When BMW Group leverages its 3D printing automotive expertise to produce spike plates

Credit: BMW Group

Car manufacturer BMW Group has 3D printed custom spike plates for the German Bobsleigh team, manufacturing the metal athletic gear using powder bed fusion (PBF). The automotive giant involved in multiple AM projects for the automotive industry, is a technology partner of the German Bobsleigh, Luge, and Skeleton Federation (BSD).

Defined rows of nails are permanently attached to the toe area of the soles of conventional bobsleigh shoes; these nails cannot be replaced or moved, meaning that once the nails have worn out, the shoe is destined for the rubbish heap.

The solution that BMW and the BSD are working on is based on track and field shoes, for which threads for screw spikes are used to attach spike plates on which the spike nails can largely be distributed without restriction.

In addition to extending the lifecycle of the cleats beyond the lifecycle of the metal spikes, this enables the customization of nail placement configurations. This means that the equipment can be tailored specifically to each athlete for optimized performance.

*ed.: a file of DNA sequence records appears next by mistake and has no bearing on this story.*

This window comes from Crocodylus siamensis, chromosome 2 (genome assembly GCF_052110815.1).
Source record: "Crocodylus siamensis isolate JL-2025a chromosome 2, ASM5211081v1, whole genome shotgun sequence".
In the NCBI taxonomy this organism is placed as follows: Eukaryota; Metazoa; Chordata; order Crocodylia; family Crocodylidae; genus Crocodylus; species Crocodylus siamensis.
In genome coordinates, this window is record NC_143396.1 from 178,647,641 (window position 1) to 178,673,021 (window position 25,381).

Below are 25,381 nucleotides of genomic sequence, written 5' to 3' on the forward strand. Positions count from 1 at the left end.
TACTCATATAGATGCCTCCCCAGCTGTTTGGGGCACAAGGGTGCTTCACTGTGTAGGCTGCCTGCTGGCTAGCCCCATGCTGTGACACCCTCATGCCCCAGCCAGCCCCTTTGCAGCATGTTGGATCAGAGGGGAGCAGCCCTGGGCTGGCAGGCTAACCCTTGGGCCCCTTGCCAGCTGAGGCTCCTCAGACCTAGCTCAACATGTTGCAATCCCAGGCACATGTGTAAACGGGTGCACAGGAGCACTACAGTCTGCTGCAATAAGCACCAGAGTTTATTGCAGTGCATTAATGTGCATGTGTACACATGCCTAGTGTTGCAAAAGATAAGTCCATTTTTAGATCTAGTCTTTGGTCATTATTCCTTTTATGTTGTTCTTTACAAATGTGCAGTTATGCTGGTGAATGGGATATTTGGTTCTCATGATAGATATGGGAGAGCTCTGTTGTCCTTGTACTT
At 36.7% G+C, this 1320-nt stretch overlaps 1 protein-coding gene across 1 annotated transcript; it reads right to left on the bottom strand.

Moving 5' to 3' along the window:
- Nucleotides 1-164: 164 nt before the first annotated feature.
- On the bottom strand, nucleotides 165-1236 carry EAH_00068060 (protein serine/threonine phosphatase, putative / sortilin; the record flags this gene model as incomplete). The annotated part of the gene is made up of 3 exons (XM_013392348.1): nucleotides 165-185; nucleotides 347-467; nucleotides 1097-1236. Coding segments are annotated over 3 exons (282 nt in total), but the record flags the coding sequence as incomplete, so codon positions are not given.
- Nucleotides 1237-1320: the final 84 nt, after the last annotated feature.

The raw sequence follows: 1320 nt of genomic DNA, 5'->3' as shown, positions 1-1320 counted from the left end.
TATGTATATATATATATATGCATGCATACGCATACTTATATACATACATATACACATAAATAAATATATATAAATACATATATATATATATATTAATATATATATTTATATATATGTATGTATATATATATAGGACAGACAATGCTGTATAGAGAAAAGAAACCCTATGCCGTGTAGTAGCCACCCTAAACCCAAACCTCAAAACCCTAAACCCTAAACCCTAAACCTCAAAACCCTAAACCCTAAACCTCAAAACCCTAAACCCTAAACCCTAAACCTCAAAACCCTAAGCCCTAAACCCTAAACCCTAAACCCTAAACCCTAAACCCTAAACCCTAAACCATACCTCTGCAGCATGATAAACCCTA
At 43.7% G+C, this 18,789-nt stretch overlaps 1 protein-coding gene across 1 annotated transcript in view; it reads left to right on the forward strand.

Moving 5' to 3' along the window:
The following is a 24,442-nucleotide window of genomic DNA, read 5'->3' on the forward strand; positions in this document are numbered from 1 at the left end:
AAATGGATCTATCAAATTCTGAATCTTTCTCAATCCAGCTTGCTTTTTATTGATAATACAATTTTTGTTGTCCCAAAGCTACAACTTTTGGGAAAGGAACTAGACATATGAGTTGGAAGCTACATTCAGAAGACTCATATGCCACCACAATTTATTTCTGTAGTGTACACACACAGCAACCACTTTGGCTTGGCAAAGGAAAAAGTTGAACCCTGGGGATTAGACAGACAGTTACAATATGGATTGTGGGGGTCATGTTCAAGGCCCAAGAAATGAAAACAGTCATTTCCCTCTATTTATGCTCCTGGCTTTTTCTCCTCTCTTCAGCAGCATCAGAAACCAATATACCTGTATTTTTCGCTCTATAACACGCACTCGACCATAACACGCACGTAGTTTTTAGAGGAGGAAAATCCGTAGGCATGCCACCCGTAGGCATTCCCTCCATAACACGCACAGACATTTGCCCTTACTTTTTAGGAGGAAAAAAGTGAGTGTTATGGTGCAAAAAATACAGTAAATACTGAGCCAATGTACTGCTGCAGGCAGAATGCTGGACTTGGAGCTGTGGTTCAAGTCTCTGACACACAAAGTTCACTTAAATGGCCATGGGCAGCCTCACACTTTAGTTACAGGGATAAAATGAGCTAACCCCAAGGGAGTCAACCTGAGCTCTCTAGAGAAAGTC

We have been using 3D printing to make components for prototypes, customised one-offs, as well as for series production for more than 30 years,” said Claudia Rackl, BMW Group Additive Manufacturing Projects & Qualification. “The major advantages of 3D printing are the time and cost savings as well as a high degree of flexibility. This allows us to quickly manufacture, test and efficiently optimize different variants.”

BMW Group engineers have transferred this expertise from automotive engineering directly to bobsleigh. The geometry of the spike plates is developed using software and automatically aligned with the topography of the individual shoes, which was recorded by a 3D scanner. The spike plates are then printed by a laser welding the corresponding metal powder together layer by layer.

Credit: BMW Group

Various alloys and geometrics are currently being tested and refined until the optimum result is found – just like in automotive research and development. Once the ideal basic parameters have been determined, the software can automatically adapt the design of the spike plate to any type of shoe, any shoe size, and any number of attachment points on the sole of the shoe. It will also be possible to produce special spike plates for the individual requirements of athletes or even for different weather and ice conditions.

We tested the spike plates in the World Cup and received a lot of positive feedback from the athletes,” said bobsleigh head coach René Spies. “Nevertheless, a few tweaks are still necessary here and there, but we expect to have the perfect shoes to compete in by the 2026 Olympic Winter Games at the latest.”

This would then create the ideal conditions for the first third on the road to success, the optimum start time.

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